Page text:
Is Turmeric Good for Arthritis? (Expert Answer)

Short Answer: Turmeric is good for arthritis. Because it has curcumin and other spices, and they can reduce inflammation, oxidative stress, and joint damage.

Arthritis is a condition that affects your joints, which are places in your body where two bones meet.

In arthritis, your body has inflammation (swelling) in one or more joints, which can cause pain, stiffness, and reduced range of motion.

This can lead to various health problems, such as joint damage, disability, and reduced quality of life.

One of the key factors in managing arthritis is diet.

What you consume can affect your inflammation levels, which can impact your arthritis symptoms and overall health.

To effectively manage arthritis, you should consume anti-inflammatory foods like fruits, vegetables, fish, and nuts, and avoid pro-inflammatory foods like red meat, processed foods, sugar, and alcohol.

Now, turmeric is a spice that comes from the root of Curcuma longa, a plant in the ginger family.

People usually use turmeric as a coloring and flavoring agent in many Asian cuisines, especially for curries.

Turmeric also has a long history of use in traditional medicine, such as Ayurveda and Chinese medicine.

Turmeric is good for arthritis because it contains curcumin, a chemical that has anti-inflammatory and antioxidant properties.

Curcumin can help reduce the inflammation and oxidative stress that contribute to arthritis.

Curcumin may also help prevent or slow down the progression of some types of arthritis, such as rheumatoid arthritis and osteoarthritis.

One teaspoon of turmeric can give you about 200 milligrams of curcumin, which is about 3% of your daily needs.

However, curcumin is not well absorbed by your body, so you may need higher doses to get its benefits.

You can also increase its absorption by taking it with black pepper, which contains piperine, a substance that enhances the bioavailability of curcumin.

Curcumin can positively affect arthritis by modulating the immune system, inhibiting the enzymes that cause inflammation, scavenging the free radicals that damage the cells, and protecting the cartilage and bone from degradation.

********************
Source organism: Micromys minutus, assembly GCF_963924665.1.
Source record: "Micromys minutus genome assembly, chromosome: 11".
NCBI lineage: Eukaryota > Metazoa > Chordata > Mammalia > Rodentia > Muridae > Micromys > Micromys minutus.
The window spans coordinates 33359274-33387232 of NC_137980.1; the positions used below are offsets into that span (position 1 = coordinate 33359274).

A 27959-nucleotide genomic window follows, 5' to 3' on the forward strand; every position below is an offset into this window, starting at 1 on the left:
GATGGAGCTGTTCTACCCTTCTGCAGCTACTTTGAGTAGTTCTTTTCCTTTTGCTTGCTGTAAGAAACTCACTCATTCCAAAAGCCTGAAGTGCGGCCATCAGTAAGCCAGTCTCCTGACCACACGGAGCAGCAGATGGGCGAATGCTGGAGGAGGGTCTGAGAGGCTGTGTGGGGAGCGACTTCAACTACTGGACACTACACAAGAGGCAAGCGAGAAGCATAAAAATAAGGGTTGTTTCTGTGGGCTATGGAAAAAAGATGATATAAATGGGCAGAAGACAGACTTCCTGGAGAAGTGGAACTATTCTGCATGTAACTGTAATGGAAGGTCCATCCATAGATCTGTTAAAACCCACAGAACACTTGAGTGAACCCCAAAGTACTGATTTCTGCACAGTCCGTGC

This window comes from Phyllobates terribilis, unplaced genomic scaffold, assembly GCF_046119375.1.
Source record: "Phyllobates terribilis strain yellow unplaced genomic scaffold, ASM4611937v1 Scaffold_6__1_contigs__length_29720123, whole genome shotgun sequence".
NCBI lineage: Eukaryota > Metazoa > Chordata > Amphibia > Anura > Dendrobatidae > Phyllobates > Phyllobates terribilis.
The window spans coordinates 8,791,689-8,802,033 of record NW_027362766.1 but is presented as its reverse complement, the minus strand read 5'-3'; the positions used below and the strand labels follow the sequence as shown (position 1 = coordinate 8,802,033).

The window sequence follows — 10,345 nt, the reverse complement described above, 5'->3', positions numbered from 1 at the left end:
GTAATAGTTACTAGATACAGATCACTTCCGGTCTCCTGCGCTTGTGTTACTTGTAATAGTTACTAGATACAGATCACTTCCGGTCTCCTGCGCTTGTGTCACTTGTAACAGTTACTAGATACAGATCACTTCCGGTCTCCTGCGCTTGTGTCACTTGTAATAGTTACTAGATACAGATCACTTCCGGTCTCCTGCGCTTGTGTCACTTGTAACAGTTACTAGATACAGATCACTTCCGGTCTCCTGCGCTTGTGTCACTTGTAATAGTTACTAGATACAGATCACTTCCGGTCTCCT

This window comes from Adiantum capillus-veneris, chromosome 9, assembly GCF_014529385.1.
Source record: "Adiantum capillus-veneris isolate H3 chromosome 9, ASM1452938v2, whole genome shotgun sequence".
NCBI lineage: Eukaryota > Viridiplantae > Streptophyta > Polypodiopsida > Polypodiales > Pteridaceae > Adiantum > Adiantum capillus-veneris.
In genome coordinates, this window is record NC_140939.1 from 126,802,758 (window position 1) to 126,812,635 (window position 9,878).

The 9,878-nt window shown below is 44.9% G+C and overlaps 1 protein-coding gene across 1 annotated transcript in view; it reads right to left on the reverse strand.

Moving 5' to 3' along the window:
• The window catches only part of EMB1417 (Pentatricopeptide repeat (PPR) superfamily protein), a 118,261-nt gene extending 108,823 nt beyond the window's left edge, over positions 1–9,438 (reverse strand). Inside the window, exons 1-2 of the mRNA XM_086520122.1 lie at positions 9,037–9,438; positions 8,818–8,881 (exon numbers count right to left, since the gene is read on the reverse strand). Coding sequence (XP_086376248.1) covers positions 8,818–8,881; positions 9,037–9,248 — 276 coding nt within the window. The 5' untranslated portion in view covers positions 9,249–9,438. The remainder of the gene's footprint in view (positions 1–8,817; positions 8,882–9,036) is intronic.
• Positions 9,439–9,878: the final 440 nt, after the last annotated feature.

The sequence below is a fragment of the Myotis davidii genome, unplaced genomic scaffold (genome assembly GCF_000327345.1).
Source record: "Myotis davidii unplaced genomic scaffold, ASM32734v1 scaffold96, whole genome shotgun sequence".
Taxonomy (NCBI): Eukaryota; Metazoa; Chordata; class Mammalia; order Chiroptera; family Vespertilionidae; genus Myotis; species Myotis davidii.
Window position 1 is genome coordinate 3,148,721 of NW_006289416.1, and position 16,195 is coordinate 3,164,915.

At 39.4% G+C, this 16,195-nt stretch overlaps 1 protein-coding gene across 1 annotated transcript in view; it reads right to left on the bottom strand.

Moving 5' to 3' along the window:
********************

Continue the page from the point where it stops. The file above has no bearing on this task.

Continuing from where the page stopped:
Furthermore, turmeric is a spice and spices are good for arthritis.

Because, spices can add flavor and variety to your diet, which can help you reduce the intake of salt, sugar, and fat, which are harmful for arthritis.

Spices can also provide other beneficial compounds, such as vitamins, minerals, and antioxidants, that can support your overall health.

You can eat up to one tablespoon of turmeric per day safely.

More than that can cause some side effects, such as nausea, diarrhea, stomach upset, or allergic reactions.

You should also consult your doctor before taking turmeric if you have any medical conditions or take any medications, as turmeric may interact with them.

Also, you shouldn’t eat turmeric if you have gallstones or a bile duct obstruction, to prevent worsening your condition.

Because, turmeric can increase the production and flow of bile, which can cause pain and complications in these cases.

You can buy fresh turmeric in your local market or can order it from online.

Always choose organic, non-irradiated, and pure turmeric, without any additives or fillers.

Because, these factors can affect the quality and potency of turmeric.

You can store fresh turmeric in an airtight container in the refrigerator for up to two weeks, or in the freezer for up to six months.

Finally, remember, maintaining a healthy lifestyle, including a balanced diet, regular exercise, stress management, and essential medical care, is key to managing arthritis effectively.

I always recommend my arthritis patients to follow an arthritis-friendly diet to improve their overall well-being, and enjoy a longer and healthier life.

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About the Author

Abdur Rahman Choudhury

Abdur Rahman Choudhury is a nutritionist in West Bengal, India, with a Bachelor’s and Master’s degree in Biochemistry.

He has done his diploma in nutrition from Fabulous Body Inc (US), and completed various certification courses from several universities. He also has considerable research experience in PCOS.

Abdur currently lives in India and keeps fit by weight training and eating mainly home-cooked meals.

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